ACOG technical bulletin. Domestic violence. Number 209--August 1995 (replaces no. 124, January 1989). American College of Obstetricians and Gynecologists

Int J Gynaecol Obstet. 1995 Nov;51(2):161-70.


Domestic violence is a common problem that affects the family unit in particular and society in general. It occurs in all segments of society and reflects the violence that is a part of the behavior of many. Physicians can learn to detect its presence among their patients and to offer ways in which the victims can find help. Such help may include counseling for the victims, the batterer, and their children or a constructive plan for the woman to exit the relationship and rebuild her life in safety. While the public has been very slow to understand the extent and seriousness of this problem, legislative initiatives have begun to address remedies for this potentially damaging and lethal situation. Physicians should attempt to identify individuals who are the victims of abuse and to help them understand the dynamics of their relationship and the dangers faced by them and their children. Information about available community, social, and legal resources; their legal rights; and a plan for dealing with the abusive partner should be made available to these women. The physician must remain caring and supportive of the patient as she works through these crises, even if she chooses to follow advice or courses of action other than leaving the relationship.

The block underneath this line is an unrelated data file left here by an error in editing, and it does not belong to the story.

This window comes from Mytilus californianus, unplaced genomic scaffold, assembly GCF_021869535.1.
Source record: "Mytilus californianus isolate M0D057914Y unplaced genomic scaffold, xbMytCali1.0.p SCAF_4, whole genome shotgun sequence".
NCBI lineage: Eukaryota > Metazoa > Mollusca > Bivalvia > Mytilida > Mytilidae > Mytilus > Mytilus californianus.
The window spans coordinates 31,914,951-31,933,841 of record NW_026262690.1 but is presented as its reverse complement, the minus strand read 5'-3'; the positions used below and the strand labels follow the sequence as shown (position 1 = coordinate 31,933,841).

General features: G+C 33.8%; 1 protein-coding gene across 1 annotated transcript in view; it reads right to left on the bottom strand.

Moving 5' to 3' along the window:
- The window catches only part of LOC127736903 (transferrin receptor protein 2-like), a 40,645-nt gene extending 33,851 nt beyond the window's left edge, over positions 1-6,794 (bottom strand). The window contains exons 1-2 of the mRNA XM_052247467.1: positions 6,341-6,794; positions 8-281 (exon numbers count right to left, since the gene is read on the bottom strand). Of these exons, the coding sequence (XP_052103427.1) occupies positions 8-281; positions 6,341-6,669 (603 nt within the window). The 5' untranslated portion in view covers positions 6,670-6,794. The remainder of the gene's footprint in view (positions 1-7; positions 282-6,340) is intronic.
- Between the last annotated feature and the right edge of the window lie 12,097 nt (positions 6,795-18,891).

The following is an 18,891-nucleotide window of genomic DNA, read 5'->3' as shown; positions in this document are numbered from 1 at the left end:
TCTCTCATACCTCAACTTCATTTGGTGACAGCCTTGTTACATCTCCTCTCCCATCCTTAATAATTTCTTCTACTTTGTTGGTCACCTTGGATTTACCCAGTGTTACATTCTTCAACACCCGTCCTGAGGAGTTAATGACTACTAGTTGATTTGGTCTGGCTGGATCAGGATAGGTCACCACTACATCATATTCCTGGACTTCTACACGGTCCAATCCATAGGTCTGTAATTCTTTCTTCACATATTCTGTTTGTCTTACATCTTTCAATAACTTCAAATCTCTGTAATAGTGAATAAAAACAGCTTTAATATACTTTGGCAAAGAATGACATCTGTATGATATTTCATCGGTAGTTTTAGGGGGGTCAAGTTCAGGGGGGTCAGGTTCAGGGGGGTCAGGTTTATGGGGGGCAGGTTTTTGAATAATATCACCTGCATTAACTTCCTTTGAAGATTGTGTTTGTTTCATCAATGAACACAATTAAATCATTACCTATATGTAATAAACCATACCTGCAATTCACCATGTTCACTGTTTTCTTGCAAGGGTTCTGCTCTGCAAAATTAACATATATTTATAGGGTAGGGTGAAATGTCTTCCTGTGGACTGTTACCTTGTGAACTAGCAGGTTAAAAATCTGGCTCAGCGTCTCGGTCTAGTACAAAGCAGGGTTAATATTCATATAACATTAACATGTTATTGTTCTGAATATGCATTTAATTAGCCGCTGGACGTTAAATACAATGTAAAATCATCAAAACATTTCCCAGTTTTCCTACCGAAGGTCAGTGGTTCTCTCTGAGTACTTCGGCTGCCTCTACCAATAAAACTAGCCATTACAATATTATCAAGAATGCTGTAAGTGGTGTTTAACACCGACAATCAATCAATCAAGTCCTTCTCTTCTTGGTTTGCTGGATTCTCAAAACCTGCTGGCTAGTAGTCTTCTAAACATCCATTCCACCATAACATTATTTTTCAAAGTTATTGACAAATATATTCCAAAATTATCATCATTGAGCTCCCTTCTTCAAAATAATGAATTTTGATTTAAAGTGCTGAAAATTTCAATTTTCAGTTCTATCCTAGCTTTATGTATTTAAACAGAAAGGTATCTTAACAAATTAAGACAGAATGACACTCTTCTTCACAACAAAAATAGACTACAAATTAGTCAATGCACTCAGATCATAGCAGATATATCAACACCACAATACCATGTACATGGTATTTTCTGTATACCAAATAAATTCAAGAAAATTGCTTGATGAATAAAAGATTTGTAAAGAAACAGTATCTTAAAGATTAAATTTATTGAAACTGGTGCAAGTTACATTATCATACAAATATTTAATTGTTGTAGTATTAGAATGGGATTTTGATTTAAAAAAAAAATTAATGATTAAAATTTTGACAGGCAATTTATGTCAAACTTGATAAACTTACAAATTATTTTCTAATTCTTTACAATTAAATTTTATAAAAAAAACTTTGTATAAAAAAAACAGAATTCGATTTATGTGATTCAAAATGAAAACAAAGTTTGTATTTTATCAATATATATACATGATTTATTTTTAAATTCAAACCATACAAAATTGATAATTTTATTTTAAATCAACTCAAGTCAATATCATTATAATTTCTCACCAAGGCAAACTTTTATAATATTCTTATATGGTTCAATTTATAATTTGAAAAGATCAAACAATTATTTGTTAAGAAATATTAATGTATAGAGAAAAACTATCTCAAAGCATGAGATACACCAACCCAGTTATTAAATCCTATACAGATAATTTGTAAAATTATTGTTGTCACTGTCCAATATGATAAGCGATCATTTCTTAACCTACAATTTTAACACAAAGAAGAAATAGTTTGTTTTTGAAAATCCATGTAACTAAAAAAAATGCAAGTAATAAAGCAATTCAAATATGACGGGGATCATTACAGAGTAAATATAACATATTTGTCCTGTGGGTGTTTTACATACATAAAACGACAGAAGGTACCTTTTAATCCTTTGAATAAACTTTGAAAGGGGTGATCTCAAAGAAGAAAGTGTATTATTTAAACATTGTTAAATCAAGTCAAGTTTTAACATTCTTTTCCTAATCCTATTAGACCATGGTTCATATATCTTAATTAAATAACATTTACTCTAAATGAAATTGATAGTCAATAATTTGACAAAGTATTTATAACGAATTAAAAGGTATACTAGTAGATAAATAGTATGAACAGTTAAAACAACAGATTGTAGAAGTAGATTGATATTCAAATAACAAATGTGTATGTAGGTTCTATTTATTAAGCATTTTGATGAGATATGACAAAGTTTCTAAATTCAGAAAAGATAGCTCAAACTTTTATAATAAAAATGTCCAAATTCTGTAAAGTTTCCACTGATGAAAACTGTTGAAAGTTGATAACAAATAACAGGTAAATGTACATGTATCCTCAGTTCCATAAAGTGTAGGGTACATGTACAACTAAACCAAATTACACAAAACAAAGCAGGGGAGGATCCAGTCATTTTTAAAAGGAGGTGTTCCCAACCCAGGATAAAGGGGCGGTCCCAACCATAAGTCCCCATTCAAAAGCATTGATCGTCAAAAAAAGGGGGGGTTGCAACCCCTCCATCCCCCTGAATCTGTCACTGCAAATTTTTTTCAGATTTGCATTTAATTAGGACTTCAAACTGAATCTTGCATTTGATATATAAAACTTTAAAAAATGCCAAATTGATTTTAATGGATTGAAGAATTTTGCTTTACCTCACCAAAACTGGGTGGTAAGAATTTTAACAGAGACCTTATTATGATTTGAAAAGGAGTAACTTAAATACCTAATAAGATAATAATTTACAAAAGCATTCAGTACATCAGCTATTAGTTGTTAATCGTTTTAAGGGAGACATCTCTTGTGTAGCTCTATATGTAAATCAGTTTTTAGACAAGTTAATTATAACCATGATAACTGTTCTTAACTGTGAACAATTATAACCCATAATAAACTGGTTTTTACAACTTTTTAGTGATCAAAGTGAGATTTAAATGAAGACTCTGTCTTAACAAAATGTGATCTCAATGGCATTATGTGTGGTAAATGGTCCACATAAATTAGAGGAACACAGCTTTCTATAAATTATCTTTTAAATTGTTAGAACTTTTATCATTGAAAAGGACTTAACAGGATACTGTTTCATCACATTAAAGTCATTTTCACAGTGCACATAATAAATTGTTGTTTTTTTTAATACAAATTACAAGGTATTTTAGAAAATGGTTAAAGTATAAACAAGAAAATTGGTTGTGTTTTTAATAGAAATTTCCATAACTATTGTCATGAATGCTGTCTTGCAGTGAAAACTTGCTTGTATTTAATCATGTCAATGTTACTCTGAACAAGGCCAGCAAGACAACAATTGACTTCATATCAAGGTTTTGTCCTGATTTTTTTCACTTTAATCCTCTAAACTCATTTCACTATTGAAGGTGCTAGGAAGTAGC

Publication types

  • Guideline
  • Practice Guideline

MeSH terms

  • Adolescent
  • Adult
  • Aged
  • Child
  • Diagnosis
  • Domestic Violence / legislation & jurisprudence
  • Domestic Violence / prevention & control*
  • Domestic Violence / psychology
  • Domestic Violence / statistics & numerical data
  • Family Therapy
  • Female
  • Humans
  • Incidence
  • Male
  • Pregnancy